These Neighbors are funny for a while, but it’s best to move elsewhere.
R for pervasive language, strong crude and sexual content, graphic nudity, and drug use throughout
Neighbors is one of those comedies where most of the best jokes are in the commercials — with a twist. Some of the jokes in the commercials aren’t in the movie. Yeah. Like the one where Mac Radner (Seth Rogen, Knocked Up) sits on a toilet that then falls through the floor. For whatever reason, it didn’t make the final cut. It’ll probably show up in the inevitable extra-raunchy, super-extended cut on home video, the kind of unrated edition that extends the running time from 95 minutes to 96 minutes.
A marketing-to-movie disconnect like that is reminiscent of The Sweetest Thing, a godawful Cameron Diaz comedy. The commercials for that one featured jokes which were actually outtakes played during the movie’s end credits.
Okay. Neighbors isn’t nearly that bad. It does have a couple of really good, laugh-out-loud moments.
The best involves car air bags stolen from Mac’s car. They resurface as whoopie cushions in office chairs in Mac’s workplace. When they go off, they send Mac through the ceiling. Nice. Brutal. Hilarious.
The reason? Mac is at war with his new neighbors, a group of rowdy fraternity brothers.
Delta Psi Beta
Things start with Mac and Kelly (Rose Byrne, X-Men: First Class) shocked to see their neighbor’s house up for sale. A homosexual, mixed-raced couple with an infant are discussing terms with the realtor and it seems as though the new neighbors will be quiet and the movie might have something more than frat raunch on its agenda.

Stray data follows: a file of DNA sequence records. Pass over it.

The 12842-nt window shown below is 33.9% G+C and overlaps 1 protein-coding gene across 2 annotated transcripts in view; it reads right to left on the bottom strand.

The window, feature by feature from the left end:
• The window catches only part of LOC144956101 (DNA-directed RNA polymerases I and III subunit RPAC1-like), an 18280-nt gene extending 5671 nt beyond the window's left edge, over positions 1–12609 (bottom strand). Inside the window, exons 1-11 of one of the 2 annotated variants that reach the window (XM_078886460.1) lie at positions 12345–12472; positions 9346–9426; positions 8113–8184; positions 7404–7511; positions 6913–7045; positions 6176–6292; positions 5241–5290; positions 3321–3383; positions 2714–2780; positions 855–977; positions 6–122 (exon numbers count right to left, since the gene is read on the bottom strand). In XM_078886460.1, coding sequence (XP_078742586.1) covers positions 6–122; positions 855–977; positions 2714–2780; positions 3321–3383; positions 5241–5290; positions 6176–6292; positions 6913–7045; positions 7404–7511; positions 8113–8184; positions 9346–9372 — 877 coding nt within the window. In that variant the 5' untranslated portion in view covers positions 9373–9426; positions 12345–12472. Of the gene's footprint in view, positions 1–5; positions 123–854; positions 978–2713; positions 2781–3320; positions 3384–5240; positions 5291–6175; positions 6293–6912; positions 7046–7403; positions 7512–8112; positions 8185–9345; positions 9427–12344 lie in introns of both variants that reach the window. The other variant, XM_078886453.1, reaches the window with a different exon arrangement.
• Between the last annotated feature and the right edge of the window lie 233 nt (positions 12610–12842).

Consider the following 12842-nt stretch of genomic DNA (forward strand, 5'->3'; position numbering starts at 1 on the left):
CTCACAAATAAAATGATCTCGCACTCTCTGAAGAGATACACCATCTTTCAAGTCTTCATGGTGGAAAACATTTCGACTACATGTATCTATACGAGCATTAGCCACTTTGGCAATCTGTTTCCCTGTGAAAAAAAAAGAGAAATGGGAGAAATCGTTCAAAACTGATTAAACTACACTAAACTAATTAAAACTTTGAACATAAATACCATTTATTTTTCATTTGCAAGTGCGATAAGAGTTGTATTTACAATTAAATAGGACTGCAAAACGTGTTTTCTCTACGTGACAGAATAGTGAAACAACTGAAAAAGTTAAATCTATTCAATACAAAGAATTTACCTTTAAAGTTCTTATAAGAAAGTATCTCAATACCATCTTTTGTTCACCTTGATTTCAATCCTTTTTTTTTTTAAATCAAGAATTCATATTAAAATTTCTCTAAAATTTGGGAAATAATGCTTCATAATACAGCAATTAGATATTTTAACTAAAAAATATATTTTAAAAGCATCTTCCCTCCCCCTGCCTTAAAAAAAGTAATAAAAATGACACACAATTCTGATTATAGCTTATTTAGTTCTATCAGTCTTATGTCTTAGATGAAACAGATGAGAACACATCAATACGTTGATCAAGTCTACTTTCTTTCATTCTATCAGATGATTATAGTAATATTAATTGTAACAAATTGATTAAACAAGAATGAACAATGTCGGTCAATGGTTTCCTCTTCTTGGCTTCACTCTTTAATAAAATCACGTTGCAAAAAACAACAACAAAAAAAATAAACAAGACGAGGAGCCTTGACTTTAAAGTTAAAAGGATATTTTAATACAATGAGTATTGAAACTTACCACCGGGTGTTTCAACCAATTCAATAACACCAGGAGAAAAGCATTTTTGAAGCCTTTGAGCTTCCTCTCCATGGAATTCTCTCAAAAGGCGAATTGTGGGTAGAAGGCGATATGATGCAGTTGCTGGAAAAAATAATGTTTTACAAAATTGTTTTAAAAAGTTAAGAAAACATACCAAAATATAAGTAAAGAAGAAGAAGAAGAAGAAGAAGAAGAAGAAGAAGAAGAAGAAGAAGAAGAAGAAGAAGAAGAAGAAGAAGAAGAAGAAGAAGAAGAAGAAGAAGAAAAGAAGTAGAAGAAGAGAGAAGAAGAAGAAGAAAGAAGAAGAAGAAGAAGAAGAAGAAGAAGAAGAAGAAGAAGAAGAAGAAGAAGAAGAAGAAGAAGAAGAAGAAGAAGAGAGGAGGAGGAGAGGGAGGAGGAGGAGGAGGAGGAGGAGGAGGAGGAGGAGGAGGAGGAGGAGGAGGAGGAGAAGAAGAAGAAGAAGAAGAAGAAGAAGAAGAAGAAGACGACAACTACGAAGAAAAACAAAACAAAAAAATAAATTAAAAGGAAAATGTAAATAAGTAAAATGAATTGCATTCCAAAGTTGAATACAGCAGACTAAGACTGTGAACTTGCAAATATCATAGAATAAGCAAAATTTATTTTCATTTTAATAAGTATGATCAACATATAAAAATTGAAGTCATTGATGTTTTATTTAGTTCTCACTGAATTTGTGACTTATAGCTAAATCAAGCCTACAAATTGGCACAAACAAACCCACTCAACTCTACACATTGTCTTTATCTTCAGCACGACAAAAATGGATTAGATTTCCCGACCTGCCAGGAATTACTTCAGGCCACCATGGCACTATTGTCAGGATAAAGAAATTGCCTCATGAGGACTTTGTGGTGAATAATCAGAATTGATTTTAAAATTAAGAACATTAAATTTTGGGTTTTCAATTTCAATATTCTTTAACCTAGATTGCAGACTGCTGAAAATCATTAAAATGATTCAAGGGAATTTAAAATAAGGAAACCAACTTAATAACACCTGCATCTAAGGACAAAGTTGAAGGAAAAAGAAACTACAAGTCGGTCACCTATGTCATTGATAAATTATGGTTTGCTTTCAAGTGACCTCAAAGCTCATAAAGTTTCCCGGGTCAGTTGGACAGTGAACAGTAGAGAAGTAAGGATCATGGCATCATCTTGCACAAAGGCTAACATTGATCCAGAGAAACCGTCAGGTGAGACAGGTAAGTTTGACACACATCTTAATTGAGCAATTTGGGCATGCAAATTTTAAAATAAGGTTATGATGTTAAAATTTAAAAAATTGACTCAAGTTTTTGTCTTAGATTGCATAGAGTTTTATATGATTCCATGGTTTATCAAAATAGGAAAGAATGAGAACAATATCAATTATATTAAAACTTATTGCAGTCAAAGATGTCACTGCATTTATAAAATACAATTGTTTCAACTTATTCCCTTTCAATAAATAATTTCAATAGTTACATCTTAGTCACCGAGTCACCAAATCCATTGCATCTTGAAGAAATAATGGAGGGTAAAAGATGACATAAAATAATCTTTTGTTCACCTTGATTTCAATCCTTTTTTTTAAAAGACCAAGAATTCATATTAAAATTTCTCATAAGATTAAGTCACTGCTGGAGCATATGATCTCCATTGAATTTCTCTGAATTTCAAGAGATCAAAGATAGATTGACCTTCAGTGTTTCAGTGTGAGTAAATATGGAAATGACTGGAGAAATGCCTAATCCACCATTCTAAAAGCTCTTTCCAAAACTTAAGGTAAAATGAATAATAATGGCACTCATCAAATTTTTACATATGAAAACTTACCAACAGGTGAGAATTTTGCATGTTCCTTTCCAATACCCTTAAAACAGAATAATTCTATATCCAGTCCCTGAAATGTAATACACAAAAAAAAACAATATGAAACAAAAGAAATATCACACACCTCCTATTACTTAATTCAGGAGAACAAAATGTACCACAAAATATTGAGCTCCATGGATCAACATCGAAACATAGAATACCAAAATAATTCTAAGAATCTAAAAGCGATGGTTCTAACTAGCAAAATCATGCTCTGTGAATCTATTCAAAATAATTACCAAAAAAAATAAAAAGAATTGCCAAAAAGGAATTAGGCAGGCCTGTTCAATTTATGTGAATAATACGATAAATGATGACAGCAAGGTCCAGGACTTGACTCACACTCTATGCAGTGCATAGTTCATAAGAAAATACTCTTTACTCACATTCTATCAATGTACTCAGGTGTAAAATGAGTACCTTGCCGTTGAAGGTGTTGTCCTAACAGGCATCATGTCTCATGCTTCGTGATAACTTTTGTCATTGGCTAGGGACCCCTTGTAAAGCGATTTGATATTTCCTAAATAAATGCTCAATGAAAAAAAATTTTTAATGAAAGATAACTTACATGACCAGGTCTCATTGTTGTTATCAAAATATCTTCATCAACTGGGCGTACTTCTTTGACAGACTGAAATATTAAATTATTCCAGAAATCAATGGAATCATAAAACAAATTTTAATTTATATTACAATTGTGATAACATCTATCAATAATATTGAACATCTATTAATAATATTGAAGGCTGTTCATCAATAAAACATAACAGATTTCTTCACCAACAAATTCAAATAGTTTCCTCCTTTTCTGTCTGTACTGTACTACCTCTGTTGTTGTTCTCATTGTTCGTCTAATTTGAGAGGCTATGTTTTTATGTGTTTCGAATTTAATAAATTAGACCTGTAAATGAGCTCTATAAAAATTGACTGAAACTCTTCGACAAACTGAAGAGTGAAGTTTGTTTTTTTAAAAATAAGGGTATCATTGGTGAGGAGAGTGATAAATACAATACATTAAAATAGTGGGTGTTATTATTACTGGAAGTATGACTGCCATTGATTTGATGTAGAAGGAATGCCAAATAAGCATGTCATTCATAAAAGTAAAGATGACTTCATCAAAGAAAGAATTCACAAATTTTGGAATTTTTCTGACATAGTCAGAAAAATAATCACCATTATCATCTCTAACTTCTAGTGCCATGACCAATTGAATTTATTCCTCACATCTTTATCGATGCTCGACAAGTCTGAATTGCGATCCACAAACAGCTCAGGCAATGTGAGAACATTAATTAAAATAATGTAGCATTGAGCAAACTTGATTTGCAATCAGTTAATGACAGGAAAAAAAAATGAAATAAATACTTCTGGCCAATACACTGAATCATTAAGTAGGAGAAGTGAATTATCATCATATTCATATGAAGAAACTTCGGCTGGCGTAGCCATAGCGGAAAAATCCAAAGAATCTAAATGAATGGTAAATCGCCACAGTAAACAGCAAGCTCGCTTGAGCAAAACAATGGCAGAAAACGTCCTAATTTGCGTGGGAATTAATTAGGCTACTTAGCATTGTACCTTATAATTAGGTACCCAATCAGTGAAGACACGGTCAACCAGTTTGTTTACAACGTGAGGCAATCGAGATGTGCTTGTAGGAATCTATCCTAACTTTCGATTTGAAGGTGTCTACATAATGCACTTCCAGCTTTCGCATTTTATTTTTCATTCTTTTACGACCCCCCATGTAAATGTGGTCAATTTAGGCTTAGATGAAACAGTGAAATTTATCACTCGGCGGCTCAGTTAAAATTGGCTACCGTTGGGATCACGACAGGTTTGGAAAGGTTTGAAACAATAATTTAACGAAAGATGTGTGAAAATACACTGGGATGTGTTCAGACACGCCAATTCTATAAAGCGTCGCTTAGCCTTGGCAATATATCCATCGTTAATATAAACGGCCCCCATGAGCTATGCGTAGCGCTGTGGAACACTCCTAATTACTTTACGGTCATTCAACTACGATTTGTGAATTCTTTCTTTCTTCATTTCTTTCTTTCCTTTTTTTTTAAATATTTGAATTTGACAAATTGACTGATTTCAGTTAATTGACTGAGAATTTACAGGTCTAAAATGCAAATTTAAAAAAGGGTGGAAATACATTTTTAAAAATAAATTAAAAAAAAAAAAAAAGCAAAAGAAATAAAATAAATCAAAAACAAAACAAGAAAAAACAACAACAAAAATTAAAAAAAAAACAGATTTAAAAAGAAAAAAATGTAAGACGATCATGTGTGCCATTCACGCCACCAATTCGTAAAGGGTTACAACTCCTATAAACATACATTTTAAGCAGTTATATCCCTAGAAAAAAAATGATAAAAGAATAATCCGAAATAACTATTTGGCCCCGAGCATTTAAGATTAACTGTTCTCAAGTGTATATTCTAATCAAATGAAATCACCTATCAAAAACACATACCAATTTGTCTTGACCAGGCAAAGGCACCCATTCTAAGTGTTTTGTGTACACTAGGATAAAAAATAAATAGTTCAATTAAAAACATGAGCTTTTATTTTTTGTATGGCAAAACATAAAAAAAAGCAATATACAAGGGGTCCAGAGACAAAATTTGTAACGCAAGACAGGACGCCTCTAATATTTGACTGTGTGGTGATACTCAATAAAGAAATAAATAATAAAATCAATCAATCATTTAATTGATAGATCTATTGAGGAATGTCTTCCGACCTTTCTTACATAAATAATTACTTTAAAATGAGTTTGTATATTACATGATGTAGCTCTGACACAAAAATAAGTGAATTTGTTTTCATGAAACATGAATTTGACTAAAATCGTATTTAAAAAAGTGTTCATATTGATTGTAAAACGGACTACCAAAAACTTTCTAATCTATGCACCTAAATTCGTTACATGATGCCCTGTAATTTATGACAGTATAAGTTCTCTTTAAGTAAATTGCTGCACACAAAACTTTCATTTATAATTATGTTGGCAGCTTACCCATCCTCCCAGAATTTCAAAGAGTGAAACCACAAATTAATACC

But... No. The movie features Rogen’s staples. Weed. Party. Sex. Slapstick. Smack talk. They can mix for a fine cocktail, as in This Is the End, but the result here is spolied by a tacked-on, artificial sentiment about adulthood and parenting being more exciting than the party lifestyle Rogen loves to both mock and glorify.
If only more care were taken to make the sentiment feel genuine; the juxtaposition of adulthood and college immaturity is poorly executed here, particularly when Rogen seems to not want to graduate from his cult-hero man-child status.
When a friend invites the couple to a rave, the Radners decide to bring their baby. But the exercise of getting all the baby gear together ultimately is their undoing as Mac and Kelly fall sound asleep at their very own front door and never make it to their friend’s Best. Night. Ever.
That’s kinda sweet. It’s also kinda funny. But it’s also kinda as affectionate as it gets about home life. Otherwise, it’s back to Rogen being Rogen and making jokes about mom-tipping after an over-the-top milking scene. Put the two together in your own mind.
Frustrated by the sudden drop in their property value by dint of the proximity to the frat house, the Radners go to war. What promises to be a vicious MAD Magazine Spy vs. Spy-style tale of suburban warfare between vengeful neighbors never materializes, though it’s a premise that is ripe for non-stop, cathartic mischief-making.
Mac vandalizes the frat house in hopes of sending the fraternity into bankruptcy. It almost works. Instead, the guys put on a homemade dildo sale that raises $10,000 and sends their parties to an all-new level of obnoxiousness.
After that, and the air bags situation, the creativity wanes and the movie turns into a bumpy ride looking for a place to end. While most of the cast tries to make substance from vapor, it’s worth pointing out it’s time for Christopher Mintz-Plasse to grow up and move on. It’s simply irritating to see him as a frat brother at this point and still doing Superbad stuff. It is a small role, but not small enough.